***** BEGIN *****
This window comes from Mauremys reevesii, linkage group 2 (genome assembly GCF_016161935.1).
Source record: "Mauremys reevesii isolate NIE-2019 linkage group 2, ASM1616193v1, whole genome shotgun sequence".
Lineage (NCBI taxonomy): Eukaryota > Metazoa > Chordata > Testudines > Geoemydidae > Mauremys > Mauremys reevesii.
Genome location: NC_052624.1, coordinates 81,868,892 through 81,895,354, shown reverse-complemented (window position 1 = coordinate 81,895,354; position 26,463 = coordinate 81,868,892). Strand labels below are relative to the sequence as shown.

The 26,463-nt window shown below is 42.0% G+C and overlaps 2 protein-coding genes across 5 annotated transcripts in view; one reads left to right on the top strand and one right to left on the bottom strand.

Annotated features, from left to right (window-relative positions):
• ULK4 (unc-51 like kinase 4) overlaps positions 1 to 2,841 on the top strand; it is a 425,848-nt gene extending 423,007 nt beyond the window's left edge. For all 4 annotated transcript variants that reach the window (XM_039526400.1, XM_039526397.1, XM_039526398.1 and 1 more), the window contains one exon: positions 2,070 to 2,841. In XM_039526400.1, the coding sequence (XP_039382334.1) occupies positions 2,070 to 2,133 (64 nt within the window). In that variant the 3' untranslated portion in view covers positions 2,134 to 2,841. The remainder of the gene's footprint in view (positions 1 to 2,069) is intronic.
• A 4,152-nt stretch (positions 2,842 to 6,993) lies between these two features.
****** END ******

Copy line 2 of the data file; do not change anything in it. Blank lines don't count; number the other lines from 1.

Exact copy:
Source record: "Mauremys reevesii isolate NIE-2019 linkage group 2, ASM1616193v1, whole genome shotgun sequence".